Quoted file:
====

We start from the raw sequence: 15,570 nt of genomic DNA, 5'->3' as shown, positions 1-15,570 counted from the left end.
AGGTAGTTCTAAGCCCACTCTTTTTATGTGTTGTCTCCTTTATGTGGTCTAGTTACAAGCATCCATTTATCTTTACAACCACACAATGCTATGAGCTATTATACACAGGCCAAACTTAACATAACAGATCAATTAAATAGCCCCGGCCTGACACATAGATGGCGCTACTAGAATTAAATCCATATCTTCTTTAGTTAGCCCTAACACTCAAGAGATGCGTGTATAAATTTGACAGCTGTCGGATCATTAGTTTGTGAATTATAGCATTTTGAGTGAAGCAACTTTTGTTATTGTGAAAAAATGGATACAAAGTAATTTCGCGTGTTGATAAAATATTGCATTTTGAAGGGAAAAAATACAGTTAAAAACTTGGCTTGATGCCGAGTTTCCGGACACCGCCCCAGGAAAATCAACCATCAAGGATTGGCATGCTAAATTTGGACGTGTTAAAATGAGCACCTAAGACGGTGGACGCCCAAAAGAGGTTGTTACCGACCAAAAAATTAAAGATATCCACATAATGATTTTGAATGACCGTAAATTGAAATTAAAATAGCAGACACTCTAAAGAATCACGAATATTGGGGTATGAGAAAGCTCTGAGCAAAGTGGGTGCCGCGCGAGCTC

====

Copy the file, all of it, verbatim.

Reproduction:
We start from the raw sequence: 15,570 nt of genomic DNA, 5'->3' as shown, positions 1-15,570 counted from the left end.
AGGTAGTTCTAAGCCCACTCTTTTTATGTGTTGTCTCCTTTATGTGGTCTAGTTACAAGCATCCATTTATCTTTACAACCACACAATGCTATGAGCTATTATACACAGGCCAAACTTAACATAACAGATCAATTAAATAGCCCCGGCCTGACACATAGATGGCGCTACTAGAATTAAATCCATATCTTCTTTAGTTAGCCCTAACACTCAAGAGATGCGTGTATAAATTTGACAGCTGTCGGATCATTAGTTTGTGAATTATAGCATTTTGAGTGAAGCAACTTTTGTTATTGTGAAAAAATGGATACAAAGTAATTTCGCGTGTTGATAAAATATTGCATTTTGAAGGGAAAAAATACAGTTAAAAACTTGGCTTGATGCCGAGTTTCCGGACACCGCCCCAGGAAAATCAACCATCAAGGATTGGCATGCTAAATTTGGACGTGTTAAAATGAGCACCTAAGACGGTGGACGCCCAAAAGAGGTTGTTACCGACCAAAAAATTAAAGATATCCACATAATGATTTTGAATGACCGTAAATTGAAATTAAAATAGCAGACACTCTAAAGAATCACGAATATTGGGGTATGAGAAAGCTCTGAGCAAAGTGGGTGCCGCGCGAGCTC